is registered for use on a food or a feed
crop, a tolerance (or exemption from the tolerance
requirement) must be established. EPA establishes
the tolerance levels, which are enforced by
the Food and Drug Administration and the Department
Tonnage— The amount of
waste that a landfill accepts, usually expressed
in tons per month. The rate at which a landfill
accepts waste is limited by the landfill’s
Topography— The physical
features of a surface area including relative
elevations and the position of natural and
man-made (anthropogenic) features.
Total Dissolved Phosphorous—
The total phosphorous content of all material
that will pass through a filter, which is
determined as orthophosphate without prior
digestion or hydrolysis. Also called soluble
P. or ortho P.
Total Dissolved Solids (TDS)—
All material that passes the standard glass
river filter; now called total filtrable residue.
Term is used to reflect salinity.
Total Petroleum Hydrocarbons
(TPH)— Measure of the concentration
or mass of petroleum hydrocarbon constituents
present in a given amount of soil or water.
The word “total” is a misnomer—few,
if any, of the procedures for quantifying
hydrocarbons can measure all of them in a
given sample. Volatile ones are usually lost
in the process and not quantified and non-petroleum
hydrocarbons sometimes appear in the analysis.
Total Recovered Petroleum Hydrocarbon—
A method for measuring petroleum hydrocarbons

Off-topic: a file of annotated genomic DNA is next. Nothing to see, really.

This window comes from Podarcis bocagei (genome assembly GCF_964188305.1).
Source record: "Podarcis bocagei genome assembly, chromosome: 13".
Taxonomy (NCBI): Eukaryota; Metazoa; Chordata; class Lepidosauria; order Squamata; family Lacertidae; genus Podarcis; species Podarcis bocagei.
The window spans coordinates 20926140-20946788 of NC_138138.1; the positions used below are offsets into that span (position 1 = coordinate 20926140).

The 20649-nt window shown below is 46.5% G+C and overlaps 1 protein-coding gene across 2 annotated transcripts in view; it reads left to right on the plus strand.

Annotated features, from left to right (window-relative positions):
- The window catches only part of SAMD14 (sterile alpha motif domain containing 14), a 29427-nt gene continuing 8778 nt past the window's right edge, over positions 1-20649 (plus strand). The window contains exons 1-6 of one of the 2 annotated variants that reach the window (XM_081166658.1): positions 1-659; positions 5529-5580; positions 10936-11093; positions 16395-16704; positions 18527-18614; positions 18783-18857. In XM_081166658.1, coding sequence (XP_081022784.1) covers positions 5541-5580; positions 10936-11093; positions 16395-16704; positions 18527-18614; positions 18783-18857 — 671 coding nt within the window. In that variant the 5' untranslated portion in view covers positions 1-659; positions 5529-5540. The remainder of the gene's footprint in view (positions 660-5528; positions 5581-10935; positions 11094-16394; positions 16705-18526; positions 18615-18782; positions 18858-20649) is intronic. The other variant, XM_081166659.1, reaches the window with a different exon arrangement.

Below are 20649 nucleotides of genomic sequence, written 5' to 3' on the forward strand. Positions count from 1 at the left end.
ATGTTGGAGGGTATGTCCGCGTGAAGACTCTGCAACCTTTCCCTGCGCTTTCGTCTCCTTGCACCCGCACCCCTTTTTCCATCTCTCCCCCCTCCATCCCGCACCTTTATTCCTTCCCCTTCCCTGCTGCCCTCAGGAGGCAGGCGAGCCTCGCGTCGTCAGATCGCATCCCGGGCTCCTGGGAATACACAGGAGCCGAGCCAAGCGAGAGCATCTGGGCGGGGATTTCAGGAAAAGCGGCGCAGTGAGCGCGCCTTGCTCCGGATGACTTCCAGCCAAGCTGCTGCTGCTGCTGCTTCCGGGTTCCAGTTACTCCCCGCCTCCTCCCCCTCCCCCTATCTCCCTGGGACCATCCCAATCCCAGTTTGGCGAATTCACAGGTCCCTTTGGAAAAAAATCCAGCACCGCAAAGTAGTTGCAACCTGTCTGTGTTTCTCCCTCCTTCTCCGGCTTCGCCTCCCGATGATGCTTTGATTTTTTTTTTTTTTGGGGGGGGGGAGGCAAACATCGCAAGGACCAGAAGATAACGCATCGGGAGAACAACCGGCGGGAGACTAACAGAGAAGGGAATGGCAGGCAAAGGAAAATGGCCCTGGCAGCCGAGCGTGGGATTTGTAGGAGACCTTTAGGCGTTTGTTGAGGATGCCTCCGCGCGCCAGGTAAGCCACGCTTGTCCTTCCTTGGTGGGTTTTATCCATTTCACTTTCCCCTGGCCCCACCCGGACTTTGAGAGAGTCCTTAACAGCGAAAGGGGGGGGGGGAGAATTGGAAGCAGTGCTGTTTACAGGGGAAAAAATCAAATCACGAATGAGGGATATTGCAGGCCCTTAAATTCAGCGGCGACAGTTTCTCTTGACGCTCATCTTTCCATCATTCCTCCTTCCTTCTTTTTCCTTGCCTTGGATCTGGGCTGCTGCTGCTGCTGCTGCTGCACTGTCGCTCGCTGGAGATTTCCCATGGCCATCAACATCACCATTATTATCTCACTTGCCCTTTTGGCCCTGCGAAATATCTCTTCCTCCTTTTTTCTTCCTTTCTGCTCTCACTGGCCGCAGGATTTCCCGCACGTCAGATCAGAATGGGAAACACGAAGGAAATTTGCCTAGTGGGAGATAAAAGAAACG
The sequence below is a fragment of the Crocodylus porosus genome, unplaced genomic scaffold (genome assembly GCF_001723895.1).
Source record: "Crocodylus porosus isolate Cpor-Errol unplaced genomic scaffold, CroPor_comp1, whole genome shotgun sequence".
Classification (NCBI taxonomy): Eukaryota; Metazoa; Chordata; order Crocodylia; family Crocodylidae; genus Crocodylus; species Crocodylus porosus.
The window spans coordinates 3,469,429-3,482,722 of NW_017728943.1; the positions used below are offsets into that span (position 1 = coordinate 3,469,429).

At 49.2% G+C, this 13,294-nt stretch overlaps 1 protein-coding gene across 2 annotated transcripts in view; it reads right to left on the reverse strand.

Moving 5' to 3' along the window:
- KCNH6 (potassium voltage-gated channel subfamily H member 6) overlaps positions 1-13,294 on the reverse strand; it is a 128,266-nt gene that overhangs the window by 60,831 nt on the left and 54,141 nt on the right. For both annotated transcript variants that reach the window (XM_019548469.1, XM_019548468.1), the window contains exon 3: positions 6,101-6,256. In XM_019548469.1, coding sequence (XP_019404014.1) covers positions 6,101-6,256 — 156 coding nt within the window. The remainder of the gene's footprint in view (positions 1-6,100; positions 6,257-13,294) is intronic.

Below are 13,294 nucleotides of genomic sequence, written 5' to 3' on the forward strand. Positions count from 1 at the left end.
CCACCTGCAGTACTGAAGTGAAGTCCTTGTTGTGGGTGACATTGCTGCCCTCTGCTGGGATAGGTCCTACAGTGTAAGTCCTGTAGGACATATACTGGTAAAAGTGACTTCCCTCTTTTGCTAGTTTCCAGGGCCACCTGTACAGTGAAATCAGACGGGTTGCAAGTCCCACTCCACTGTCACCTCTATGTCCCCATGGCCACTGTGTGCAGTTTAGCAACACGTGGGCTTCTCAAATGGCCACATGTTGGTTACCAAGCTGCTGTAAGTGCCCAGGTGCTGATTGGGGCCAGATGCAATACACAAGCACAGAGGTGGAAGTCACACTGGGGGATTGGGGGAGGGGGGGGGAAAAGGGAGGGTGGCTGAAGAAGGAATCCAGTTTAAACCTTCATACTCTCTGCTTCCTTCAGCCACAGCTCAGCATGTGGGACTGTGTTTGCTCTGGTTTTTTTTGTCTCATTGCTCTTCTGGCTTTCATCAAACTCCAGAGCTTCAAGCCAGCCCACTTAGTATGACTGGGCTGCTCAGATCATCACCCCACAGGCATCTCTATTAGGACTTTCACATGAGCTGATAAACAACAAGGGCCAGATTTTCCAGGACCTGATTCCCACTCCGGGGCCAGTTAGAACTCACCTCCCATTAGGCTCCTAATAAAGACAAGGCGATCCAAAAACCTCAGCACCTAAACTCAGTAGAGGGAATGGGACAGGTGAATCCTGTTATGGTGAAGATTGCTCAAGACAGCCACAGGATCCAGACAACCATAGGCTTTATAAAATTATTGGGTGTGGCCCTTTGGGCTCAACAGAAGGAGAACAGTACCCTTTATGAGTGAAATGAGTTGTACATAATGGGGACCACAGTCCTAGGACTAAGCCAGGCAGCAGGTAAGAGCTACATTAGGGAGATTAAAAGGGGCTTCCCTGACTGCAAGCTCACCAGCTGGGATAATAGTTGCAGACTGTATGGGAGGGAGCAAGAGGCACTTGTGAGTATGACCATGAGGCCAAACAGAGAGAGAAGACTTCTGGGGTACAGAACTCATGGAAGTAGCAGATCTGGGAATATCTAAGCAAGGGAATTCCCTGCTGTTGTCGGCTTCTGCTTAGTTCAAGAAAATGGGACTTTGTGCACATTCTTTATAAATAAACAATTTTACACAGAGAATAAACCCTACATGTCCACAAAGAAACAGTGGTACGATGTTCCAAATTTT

in samples of soil or water.
Total Suspended Particles (TSP)—
A method of monitoring airborne particulate
matter by total weight.
Total Suspended Solids (TSS)—
A measure of the suspended solids in wastewater,
effluent, or water bodies, determined by tests
for “total suspended non-filterable
Toxaphene— Chemical that
causes adverse health effects in domestic
water supplies and is toxic to fresh water
and marine aquatic life.
Toxic Chemical— Any chemical
listed in EPA rules as “Toxic Chemicals
Subject to Section 313 of the Emergency Planning
and Community Right-to-Know Act of 1986.”
Toxic Chemical Release Form—
Information form required of facilities that
manufacture, process, or use (in quantities
above a specific amount) chemicals listed
under SARA Title III.
Toxic Chemical Use Substitution—
Replacing toxic chemicals with less harmful
chemicals in industrial processes.
Toxic Cloud— Airborne
plume of gases, vapors, fumes, or aerosols
containing toxic materials.
The concentration at which a substance produces
a toxic effect.
Toxic Dose— The dose
level at which a substance produces a toxic
Toxic Pollutants— Materials
that cause death, disease, or birth defects
in organisms that ingest or absorb them. The
quantities and exposures necessary to cause
these effects can vary widely.
Toxic Release Inventory—
Database of toxic releases in the United States
compiled from SARA Title III Section 313 reports.
Toxic Substance— A chemical